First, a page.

Attorney General nominee William Barr speaks before the Senate Judiciary Committee on Capitol Hill in Washington, Tuesday, Jan. 15, 2019. (AP/Carolyn Kaster)

Attorney General Barr taps US attorney in Connecticut to review origins of Russia probe: report

John Durham's assignment is likely to please the White House, which alleges anti-Trump bias spurred federal probes

Shira Tarlo
May 14, 2019 2:47PM (UTC)

Attorney General William Barr has assigned a federal prosecutor in Connecticut to examine the origins of the investigation into Russian interference in the 2016 presidential election, according to a new report.

John H. Durham, the U.S. attorney in Connecticut, has been tapped by the nation's chief law enforcement officer to dig into the probe's inception, The New York Times reported Monday night, citing two individuals familiar with the matter. His inquiry is the third known investigation focused on the FBI's counterintelligence investigation during the 2016 election into alleged ties between President Donald Trump and Moscow, the newspaper noted.


Department of Justice Inspector General Michael E. Horowitz is separately reviewing how investigators used wiretap applications and informants, as well as whether political bias against Trump motivated investigative decisions. John W. Huber, the U.S. attorney in Utah, is also examining aspects of the Russia investigation.

Senate Judiciary Chairman Lindsey Graham, R-S.C., has said he, too, intends to review aspects of law enforcement's work in the coming months. And Republicans conducted their own investigations when they controlled the House of Representatives, including revealing details of the FBI's wiretap use.

Durham was nominated by Trump in 2017 after serving as a lawyer within the Justice Department since 1982, according to The Times. He has a history of conducting special investigations under administrations of both parties.


In 2008, former Attorney General Michael B. Mukasey assigned Durham to investigate the CIA's destruction of videotapes which showed terrorism suspected being tortured.

Durham's assignment is likely to please the White House and Republicans, who have long claimed an anti-Trump bias at the Justice Department and FBI spurred federal investigations into the president's alleged ties to Russia during the 2016 election. The news, however, is likely to anger Democrats and law enforcement officials, who believe examining Trump's ties to Moscow was lawful.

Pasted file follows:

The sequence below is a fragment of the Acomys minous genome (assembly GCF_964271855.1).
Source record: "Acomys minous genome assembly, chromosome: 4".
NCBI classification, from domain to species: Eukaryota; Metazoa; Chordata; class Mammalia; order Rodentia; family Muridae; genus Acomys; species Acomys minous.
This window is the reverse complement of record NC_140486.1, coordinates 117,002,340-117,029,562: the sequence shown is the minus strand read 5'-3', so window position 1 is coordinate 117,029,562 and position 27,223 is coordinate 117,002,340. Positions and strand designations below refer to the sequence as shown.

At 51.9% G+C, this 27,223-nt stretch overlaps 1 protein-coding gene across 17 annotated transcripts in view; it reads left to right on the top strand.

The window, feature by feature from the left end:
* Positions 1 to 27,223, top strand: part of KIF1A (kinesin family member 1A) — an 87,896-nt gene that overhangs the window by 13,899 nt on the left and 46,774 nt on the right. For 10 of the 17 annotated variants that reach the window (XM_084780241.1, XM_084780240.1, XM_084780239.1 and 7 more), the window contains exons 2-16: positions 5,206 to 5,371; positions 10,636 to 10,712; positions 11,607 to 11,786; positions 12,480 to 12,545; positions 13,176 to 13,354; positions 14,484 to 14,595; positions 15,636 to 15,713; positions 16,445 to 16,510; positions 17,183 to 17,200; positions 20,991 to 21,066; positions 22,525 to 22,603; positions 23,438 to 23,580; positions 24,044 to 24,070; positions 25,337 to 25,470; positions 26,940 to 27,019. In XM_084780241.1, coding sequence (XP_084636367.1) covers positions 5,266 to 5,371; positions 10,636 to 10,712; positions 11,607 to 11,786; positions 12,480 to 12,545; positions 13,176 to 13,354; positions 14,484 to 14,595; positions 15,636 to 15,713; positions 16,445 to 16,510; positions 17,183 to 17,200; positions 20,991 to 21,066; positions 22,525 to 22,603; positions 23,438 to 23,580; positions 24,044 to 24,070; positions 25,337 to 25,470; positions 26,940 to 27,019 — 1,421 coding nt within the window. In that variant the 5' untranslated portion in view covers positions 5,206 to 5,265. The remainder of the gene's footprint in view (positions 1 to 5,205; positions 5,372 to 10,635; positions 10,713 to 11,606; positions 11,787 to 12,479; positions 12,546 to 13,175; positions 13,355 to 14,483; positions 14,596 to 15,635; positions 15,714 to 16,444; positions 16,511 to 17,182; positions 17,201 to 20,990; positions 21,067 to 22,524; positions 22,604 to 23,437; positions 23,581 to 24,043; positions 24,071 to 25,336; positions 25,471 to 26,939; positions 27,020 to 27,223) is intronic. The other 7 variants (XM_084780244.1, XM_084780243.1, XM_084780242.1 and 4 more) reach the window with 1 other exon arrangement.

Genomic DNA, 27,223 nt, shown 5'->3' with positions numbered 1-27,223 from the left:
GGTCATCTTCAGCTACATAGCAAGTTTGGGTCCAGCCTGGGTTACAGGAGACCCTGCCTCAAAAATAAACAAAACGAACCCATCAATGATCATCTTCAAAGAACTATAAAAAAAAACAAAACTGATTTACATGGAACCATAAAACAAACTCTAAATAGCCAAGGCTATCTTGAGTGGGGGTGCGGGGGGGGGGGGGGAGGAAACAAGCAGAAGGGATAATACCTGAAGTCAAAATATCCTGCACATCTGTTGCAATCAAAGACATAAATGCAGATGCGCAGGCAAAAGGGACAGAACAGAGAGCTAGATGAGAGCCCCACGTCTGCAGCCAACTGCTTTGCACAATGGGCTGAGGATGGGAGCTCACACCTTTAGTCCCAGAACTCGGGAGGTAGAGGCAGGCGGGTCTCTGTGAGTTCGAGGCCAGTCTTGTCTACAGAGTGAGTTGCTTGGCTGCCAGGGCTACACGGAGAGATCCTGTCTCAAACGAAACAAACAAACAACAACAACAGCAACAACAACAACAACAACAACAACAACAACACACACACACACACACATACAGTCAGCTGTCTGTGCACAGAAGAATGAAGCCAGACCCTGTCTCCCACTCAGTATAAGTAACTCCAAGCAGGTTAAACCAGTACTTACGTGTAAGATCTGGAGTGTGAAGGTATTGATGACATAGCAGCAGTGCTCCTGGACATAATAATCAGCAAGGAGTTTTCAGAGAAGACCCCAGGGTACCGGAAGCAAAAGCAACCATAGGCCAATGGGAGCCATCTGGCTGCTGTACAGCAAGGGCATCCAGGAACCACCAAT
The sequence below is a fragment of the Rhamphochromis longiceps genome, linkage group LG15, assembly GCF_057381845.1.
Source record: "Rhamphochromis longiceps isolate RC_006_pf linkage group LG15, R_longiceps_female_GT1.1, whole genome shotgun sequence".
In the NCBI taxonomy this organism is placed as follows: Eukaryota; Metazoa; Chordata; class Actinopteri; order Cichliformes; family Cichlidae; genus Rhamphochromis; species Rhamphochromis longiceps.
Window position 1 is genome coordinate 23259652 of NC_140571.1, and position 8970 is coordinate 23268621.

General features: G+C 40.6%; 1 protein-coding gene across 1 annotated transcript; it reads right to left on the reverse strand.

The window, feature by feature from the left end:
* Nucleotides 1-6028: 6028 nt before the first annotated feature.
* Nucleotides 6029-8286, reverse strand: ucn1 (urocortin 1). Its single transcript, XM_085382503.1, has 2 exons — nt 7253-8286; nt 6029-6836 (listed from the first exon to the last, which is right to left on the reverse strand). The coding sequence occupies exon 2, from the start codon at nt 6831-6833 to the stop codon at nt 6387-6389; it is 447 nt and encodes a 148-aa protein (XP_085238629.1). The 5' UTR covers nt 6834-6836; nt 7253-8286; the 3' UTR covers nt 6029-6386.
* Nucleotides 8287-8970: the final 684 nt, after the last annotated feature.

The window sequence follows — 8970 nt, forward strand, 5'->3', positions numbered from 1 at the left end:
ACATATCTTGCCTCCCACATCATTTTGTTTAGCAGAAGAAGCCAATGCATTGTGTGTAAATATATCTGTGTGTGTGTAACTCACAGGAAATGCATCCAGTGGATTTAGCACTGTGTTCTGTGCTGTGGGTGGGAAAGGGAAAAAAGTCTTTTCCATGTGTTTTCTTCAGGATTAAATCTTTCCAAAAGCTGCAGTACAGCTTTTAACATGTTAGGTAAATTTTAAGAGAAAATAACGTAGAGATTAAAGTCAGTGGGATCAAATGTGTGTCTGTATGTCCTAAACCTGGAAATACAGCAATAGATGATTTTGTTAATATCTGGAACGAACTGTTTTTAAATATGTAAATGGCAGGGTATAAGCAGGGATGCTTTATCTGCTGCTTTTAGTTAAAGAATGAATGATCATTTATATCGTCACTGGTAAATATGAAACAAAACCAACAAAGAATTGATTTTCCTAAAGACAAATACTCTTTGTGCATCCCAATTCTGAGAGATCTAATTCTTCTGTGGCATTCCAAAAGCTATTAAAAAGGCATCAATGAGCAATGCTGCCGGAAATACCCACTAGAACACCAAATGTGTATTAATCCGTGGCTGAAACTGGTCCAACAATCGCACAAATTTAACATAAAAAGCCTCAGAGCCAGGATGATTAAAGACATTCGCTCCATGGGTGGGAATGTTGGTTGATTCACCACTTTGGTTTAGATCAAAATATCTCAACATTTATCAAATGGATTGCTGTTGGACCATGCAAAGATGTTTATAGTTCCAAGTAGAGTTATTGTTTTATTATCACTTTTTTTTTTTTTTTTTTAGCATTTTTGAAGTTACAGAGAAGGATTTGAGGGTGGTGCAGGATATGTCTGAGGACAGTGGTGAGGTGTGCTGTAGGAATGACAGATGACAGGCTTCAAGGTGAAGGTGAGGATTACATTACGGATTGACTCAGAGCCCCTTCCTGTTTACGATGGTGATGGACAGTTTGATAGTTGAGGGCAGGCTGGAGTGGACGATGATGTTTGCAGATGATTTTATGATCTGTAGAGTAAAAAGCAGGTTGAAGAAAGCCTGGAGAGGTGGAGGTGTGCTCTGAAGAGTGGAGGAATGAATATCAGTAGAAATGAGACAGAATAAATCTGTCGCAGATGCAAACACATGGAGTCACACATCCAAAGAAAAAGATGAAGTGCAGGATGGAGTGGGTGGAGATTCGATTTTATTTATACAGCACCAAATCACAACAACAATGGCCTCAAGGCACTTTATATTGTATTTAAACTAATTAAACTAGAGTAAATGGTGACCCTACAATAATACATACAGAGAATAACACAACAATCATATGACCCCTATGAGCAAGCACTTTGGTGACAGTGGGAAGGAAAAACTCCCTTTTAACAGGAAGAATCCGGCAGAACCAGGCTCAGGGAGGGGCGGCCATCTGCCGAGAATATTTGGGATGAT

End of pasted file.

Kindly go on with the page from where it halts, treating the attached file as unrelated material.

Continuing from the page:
Bloomberg News reported last month that Barr had assembled a team to investigate the actions of the Justice Department and FBI leading up to the Russia investigation. He told lawmakers around that time that he was "reviewing the conduct of the investigation and trying to get my arms around all the aspects of the counterintelligence investigation that was conducted during the summer of 2016."


Barr also testified before a Senate Appropriations subcommittee that he believes "spying" by law enforcement officials on Trump's presidential campaign "did occur." At the time, he did not detail any wrongdoing by intelligence officers but said, "I think there was probably a failure among a group of leaders there at the upper echelon. I feel I have an obligation to make sure that government power is not abused."

FBI Director Christopher Wray defended the bureau last week amid accusations that agents abused their powers by investigating the Trump's campaign, saying he was unaware of any illegal surveillance activities taken up by the FBI and refusing to describe investigative work as "spying."


Durham's new assignment comes just weeks after Barr released a redacted version of special counsel Robert Mueller's report, which detailed the findings of his nearly two-year investigation into Russian interference in the 2016 presidential election and alleged ties between Trump and the Kremlin.

Mueller's investigation did not uncover evidence of collusion between the Trump campaign and Moscow. The special counsel identified ten documented episodes of possible obstruction by the president, although he did not come to a conclusion as to whether Trump had attempted to obstruct justice.

Shira Tarlo

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